Despite all of the attention that large companies, such as Facebook, give to cybersecurity, both through advanced technology and simple things like reminding you to change your password regularly, a major and little-known security vulnerability remains wide open. To complicate matters further, this security vulnerability applies not only to Facebook, but to any site or web service that uses SMS-based authentication systems. It is a vulnerability in a set of telephony signaling protocols commonly called the SS7 network.
What is SS7?
Signalling System 7 is a communications system developed in 1975 that provides global telecommunications network services—it is the worldwide path through which landline phones transmit voice calls and through which mobile phones transmit data. The SS7 network was never designed with security in mind; it trusts messages sent over it regardless of where they come from, making it easy for hackers and cyber criminals to exploit.
The process requires only some information about the victim’s device, such as its phone number and a few other technical details. From that point, fooling the SS7 service into diverting calls, data, or even encrypted WhatsApp and Telegram messages to the hacker’s device. End-to-end encryption doesn’t offer much in the way of security in this situation since hackers can effectively fool the network into confirming their devices are legitimate.
Why is SS7 so Vulnerable?
It is evident that SS7’s designers did not imagine a need to encrypt data or even have a firewall in place. The telecommunications environment of 1975 simply did not call for such elaborate security measures. Now that the network is the primary global system for transmitting this type of data, however, an important question arises: Whose responsibility is it to upgrade its security?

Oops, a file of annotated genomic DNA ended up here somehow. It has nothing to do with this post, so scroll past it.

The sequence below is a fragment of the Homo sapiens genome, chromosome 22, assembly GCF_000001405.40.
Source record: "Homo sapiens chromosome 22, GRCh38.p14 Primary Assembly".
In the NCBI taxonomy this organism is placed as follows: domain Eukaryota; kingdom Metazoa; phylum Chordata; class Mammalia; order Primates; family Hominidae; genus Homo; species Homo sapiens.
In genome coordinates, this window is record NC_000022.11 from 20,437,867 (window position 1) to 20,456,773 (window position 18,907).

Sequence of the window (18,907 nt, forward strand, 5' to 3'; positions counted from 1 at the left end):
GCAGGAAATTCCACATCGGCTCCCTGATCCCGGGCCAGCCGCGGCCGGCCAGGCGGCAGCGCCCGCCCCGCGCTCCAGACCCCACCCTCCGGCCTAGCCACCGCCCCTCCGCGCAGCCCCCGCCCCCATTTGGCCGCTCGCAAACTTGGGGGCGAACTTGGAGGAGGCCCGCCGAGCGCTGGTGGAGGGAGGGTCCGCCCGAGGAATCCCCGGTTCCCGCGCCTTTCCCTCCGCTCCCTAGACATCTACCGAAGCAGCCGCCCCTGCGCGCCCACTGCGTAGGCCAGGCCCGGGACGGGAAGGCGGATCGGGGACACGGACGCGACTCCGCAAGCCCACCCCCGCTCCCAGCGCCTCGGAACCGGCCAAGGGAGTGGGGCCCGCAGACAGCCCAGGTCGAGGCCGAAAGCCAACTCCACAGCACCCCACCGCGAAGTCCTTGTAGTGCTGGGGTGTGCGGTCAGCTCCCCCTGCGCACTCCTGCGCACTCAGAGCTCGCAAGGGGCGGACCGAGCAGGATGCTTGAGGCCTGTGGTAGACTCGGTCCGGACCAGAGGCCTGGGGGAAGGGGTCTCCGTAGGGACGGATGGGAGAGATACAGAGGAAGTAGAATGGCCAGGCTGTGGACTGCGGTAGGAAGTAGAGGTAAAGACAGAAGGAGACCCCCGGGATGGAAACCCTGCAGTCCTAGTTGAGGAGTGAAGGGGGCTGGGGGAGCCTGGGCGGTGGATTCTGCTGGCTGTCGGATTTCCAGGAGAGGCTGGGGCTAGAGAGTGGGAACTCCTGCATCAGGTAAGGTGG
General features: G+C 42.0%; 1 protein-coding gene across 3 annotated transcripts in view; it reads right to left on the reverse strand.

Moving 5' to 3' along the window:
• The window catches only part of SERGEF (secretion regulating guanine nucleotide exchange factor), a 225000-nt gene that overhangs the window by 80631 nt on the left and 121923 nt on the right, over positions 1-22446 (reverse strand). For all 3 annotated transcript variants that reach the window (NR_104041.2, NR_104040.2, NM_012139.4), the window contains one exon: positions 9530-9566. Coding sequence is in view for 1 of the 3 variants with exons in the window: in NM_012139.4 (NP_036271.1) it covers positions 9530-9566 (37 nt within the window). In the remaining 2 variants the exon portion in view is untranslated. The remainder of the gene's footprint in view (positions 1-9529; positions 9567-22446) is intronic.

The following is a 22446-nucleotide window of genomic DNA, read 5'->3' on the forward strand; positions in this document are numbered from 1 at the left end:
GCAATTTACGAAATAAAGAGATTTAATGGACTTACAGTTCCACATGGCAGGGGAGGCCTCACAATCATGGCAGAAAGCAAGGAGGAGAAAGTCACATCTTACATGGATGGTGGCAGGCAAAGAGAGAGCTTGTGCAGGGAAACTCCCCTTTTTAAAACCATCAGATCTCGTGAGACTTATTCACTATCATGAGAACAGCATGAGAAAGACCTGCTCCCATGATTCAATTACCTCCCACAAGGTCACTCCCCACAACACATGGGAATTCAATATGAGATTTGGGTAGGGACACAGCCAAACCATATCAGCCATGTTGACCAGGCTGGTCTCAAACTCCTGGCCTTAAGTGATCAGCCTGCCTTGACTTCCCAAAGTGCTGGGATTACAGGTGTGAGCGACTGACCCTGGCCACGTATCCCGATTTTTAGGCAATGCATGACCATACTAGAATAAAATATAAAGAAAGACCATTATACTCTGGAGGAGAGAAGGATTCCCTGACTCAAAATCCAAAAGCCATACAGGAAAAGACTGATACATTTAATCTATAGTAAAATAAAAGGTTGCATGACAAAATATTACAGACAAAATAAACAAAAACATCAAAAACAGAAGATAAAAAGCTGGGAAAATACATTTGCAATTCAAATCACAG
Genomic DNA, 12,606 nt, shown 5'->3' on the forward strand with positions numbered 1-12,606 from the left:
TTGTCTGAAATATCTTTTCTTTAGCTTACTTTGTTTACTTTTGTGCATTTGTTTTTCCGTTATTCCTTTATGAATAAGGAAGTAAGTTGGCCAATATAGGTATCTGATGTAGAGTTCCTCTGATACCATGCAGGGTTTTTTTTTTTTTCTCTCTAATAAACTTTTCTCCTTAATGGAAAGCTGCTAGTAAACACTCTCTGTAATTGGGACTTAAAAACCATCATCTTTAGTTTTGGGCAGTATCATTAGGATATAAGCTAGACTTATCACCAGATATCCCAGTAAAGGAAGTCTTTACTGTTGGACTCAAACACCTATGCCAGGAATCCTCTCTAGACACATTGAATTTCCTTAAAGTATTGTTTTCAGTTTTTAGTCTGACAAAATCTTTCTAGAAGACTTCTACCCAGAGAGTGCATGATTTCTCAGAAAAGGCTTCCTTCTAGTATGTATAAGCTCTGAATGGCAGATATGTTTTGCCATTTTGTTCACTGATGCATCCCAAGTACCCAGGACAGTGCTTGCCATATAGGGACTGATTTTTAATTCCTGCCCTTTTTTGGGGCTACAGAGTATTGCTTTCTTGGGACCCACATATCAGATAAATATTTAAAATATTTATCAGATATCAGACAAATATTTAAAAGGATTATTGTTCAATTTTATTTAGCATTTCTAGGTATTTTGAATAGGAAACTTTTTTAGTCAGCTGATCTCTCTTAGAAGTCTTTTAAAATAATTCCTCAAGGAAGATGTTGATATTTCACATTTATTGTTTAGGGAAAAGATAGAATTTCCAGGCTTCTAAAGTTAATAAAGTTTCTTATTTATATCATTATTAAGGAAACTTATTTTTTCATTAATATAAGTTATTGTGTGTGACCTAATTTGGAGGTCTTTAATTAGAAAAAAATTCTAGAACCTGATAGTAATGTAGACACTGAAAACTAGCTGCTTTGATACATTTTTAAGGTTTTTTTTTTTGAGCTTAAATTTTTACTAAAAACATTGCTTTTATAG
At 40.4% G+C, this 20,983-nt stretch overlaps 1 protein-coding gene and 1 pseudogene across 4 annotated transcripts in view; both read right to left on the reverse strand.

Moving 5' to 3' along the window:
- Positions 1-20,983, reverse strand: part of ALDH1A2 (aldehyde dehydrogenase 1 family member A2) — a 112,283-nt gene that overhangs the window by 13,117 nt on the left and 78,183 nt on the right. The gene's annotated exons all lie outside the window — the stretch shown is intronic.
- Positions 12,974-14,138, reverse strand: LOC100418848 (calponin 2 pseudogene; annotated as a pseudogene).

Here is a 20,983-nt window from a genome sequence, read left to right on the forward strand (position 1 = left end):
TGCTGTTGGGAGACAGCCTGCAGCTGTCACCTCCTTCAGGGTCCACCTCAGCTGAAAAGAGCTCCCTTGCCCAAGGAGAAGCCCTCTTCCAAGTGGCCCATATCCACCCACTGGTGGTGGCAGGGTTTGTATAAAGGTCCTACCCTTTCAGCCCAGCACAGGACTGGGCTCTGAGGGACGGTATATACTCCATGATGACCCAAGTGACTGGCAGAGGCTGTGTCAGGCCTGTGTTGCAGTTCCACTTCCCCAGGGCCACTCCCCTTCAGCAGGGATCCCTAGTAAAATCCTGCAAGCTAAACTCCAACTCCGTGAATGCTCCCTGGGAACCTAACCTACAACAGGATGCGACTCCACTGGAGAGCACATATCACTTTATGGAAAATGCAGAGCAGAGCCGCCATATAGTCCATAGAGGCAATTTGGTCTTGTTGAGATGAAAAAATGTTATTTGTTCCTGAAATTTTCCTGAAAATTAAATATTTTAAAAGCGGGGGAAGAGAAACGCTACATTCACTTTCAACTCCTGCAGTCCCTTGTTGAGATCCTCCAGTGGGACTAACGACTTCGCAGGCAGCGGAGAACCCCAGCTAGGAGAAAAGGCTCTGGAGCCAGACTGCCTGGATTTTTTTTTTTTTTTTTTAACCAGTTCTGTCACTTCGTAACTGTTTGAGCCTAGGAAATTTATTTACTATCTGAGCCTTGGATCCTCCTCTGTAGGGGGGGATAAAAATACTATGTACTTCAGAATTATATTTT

A deceptively simple answer would be the government. However, the United States lacks the tools and the jurisdiction to do this, especially since the Telecommunications Act of 1996 effectively deregulated the domestic market. SS7 is a global network—is America going to fix every telecommunications security flaw in every country in the world?
The next possible answer would be the telecommunications giants: Verizon, Vodafone, Sprint, Telefonica, etc. These companies would seem to share the responsibility, but the size of the network creates complex problems when it comes to regulating the manner in which these upgrades take place.
Apart from simple issues, such as who pays for the improvements and how they can be structured so as to be compatible with one another, there is the major issue of incentive. None of the telecommunications companies have a clear incentive to secure the SS7 network. Even if one company completely secures the elements of the network it uses, vulnerabilities in another company’s infrastructure compromise those improvements. Nevertheless, Vodafone and Telefonica are working on improving SS7 security, according to Forbes.
How to Protect Your Accounts, Data, and Identity
Since the vulnerabilities present in the SS7 network are so wide-ranging, two-factor authentication is an absolute must-have. Any site featuring a two-factor authentication method that does not rely on SMS can be considered safe from SS7 vulnerabilities. Additionally, not sharing personal phone numbers on public resources can help keep that vital piece of information out of hackers’ hands.
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Matt is fantastic–patient and makes it relatively easy to follow.